For millennia, the land was occupied by the Indigenous, specifically the Blackfoot. The bison would dominate the landscape and formed a vital part of the life of the Blackfoot, who hunted the great beasts for centuries. The Blackfoot Confederacy was one of the most powerful Indigenous groups in the interior of the North American continent.
It was the Blackfoot that Anthony Henday would meet in 1754 when he came farther west than any European before him. He would be followed by others including David Thompson, who arrived in 1799 and spent the winter in the area where Calgary is today.
The strength of the Blackfoot in the area delayed the establishment of fur trading posts in the area until the middle of the 19th century. By this point, the bison herds were declining and the way of life of the Blackfoot was being threatened.
Today, Cochrane sits on Treaty 7 land.
In 1881, the Cochrane Ranch was established and named for Matthew Cochrane, who was a Canadian Senator and former livestock breeder who had lived in the area. This made Cochrane the home to the first largely privately owned ranching operation in the future province of Alberta.
The Cochrane Ranch was one of the most important ranches in the entire area for its time. It had been established when the Conservative government started a policy of granting large-scale grazing leases to bring in the ranching elite to what was then the North West Territories. Cochrane decided to take advantage of this and he would choose land that was along the proposed Canadian Pacific Railway route, where there was good land and a nice climate thanks to Chinooks. It also had access to cattle at nearby posts and various Indigenous reserves.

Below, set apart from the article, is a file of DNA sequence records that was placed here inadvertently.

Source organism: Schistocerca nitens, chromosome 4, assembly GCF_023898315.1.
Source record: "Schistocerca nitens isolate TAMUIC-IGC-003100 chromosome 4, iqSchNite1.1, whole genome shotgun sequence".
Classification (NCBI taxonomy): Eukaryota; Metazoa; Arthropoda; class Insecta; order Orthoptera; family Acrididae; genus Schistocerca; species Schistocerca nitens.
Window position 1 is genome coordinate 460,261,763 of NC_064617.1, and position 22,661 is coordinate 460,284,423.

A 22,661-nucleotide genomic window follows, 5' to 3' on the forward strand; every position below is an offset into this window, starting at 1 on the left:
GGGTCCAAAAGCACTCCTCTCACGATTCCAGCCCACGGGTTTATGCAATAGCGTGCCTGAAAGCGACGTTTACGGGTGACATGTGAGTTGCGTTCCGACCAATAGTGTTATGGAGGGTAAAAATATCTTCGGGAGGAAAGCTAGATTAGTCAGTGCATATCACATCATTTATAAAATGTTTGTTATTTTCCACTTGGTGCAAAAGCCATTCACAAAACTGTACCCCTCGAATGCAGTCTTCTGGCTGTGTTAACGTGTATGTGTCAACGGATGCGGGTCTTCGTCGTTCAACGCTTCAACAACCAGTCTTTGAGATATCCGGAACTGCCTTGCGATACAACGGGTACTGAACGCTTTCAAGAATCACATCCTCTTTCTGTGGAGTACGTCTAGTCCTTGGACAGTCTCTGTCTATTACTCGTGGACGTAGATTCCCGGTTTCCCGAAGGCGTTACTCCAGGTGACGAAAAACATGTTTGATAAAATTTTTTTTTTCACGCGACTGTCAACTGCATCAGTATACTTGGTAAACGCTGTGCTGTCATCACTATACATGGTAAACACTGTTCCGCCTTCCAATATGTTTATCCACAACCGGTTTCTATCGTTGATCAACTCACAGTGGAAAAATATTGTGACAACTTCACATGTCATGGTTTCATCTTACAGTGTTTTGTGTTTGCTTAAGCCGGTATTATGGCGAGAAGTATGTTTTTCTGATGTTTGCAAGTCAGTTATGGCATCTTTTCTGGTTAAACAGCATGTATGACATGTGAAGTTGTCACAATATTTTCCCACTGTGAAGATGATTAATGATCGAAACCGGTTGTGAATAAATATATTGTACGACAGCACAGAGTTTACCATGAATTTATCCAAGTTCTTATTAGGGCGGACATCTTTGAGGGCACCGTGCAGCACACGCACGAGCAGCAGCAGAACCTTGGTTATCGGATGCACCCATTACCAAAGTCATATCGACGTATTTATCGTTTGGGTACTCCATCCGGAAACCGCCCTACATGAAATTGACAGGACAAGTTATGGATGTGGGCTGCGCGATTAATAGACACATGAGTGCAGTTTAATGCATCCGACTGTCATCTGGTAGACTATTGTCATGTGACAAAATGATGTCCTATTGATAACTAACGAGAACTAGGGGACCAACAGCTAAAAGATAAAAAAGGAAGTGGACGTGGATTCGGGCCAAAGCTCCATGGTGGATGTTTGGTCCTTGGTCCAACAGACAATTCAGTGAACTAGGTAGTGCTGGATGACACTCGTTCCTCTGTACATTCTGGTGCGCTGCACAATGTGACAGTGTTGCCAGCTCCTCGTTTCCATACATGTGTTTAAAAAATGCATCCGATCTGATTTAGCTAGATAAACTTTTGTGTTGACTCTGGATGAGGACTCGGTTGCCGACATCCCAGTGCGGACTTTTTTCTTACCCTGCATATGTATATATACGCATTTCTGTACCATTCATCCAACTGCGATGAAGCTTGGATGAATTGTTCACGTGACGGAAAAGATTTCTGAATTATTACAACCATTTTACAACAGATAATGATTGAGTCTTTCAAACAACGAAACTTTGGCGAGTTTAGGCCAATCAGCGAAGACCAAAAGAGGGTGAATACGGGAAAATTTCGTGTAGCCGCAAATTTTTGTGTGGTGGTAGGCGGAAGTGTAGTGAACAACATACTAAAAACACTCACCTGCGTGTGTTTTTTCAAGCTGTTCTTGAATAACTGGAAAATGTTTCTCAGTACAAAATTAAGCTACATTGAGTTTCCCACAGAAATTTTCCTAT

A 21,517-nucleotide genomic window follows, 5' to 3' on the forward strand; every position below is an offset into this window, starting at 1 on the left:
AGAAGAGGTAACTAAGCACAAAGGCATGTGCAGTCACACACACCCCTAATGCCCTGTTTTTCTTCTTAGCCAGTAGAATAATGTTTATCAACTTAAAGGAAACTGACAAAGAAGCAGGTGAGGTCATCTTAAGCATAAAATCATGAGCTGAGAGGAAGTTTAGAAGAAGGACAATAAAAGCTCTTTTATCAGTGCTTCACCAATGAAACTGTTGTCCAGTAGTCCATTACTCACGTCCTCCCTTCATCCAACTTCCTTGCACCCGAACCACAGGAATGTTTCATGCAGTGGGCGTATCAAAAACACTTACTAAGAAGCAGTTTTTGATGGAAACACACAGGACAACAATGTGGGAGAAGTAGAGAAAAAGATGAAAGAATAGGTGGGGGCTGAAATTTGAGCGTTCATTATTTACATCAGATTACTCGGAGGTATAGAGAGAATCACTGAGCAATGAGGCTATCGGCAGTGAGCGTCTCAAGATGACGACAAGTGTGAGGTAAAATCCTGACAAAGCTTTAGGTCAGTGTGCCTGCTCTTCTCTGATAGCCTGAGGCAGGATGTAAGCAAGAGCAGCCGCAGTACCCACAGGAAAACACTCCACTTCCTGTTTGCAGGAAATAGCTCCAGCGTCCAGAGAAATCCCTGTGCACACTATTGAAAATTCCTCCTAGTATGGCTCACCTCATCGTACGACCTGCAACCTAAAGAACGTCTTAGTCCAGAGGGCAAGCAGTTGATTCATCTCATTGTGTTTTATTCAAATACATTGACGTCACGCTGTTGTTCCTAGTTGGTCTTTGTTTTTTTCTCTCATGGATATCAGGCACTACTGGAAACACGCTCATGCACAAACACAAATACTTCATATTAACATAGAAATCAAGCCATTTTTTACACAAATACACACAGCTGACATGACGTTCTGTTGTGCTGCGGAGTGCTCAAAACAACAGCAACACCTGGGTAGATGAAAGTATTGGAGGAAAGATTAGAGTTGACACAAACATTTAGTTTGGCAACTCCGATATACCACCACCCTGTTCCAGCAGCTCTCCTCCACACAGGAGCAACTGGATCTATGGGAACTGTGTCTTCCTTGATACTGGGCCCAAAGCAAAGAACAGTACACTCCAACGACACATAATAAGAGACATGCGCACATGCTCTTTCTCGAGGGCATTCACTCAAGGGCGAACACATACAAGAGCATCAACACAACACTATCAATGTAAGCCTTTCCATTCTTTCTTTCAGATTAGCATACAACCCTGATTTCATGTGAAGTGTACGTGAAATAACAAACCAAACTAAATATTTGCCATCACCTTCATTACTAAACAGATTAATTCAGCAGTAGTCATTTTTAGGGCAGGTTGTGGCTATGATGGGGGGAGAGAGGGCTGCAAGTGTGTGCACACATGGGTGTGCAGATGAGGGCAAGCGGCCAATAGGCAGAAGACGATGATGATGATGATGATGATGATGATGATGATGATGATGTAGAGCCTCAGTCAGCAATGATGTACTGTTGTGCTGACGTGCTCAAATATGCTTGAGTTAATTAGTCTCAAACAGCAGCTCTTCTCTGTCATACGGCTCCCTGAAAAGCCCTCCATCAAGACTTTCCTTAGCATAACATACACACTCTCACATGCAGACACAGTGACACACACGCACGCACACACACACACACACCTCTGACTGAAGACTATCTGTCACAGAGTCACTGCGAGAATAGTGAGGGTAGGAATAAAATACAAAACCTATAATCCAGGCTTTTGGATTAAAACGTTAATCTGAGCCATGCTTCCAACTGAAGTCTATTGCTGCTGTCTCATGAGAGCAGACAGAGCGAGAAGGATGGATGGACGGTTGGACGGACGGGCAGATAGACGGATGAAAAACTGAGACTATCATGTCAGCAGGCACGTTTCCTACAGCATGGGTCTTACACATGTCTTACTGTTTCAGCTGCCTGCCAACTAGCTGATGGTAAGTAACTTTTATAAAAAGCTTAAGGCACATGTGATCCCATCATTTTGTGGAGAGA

Unfortunately, the ranch suffered several losses in its first two years due to very difficult winters and poor herding practices. In 1883, the company decided to relocate its cattle and instead raised horses and sheep on the ranch. In 1884, the Cochrane Ranche was reorganized under a new company, the British American Company. It was too little too late though and in 1888, the property was sold.
While the ranch was not successful, it played an important role in the initial settlement of the area. In 1976, the ranch was made a provincial historic resource. Today, the ranch is a large community park with several trails that you can take to see the beautiful landscape and to learn about the area thanks to various information signs. There is also a 110-year-old building at the park, along with a reconstructed coral. It is a great place to visit on a beautiful summer day as part of any road trip.
From that ranch, Cochrane would begin, named for Matthew Cochrane and his ranch. The CP Railway was built through the area, spurring on development of the new town. The first building in Cochrane would be a small building used as an office, living room for the telegraph operator and a freight shed.
The first post office would be opened in 1887, with James Johnson serving as the first postmaster for 12 years. He was replaced by C.W. Fisher, who took over before going on to become the first MLA for the area in the 1905 Alberta election. He would serve until 1912.
In 1891, as Cochrane was slowly growing, the King Solomon Lodge would be constructed. This building, which still stands, is one of the oldest remaining milled-lumber structures in town. It is also a rare example of the early construction methods that were used in the area prior to 1900. The building was first constructed in Mitford, Alberta but it would be moved to Cochrane to serve as its first school in 1898. This building would become a symbol of the strength of the community and a landmark. In 1929, the Cochrane Masonic Lodge would take over ownership of the building. Many of Cochrane’s most prominent citizens, including Dr. Andrew Park and MLA Alexander Moore, were members.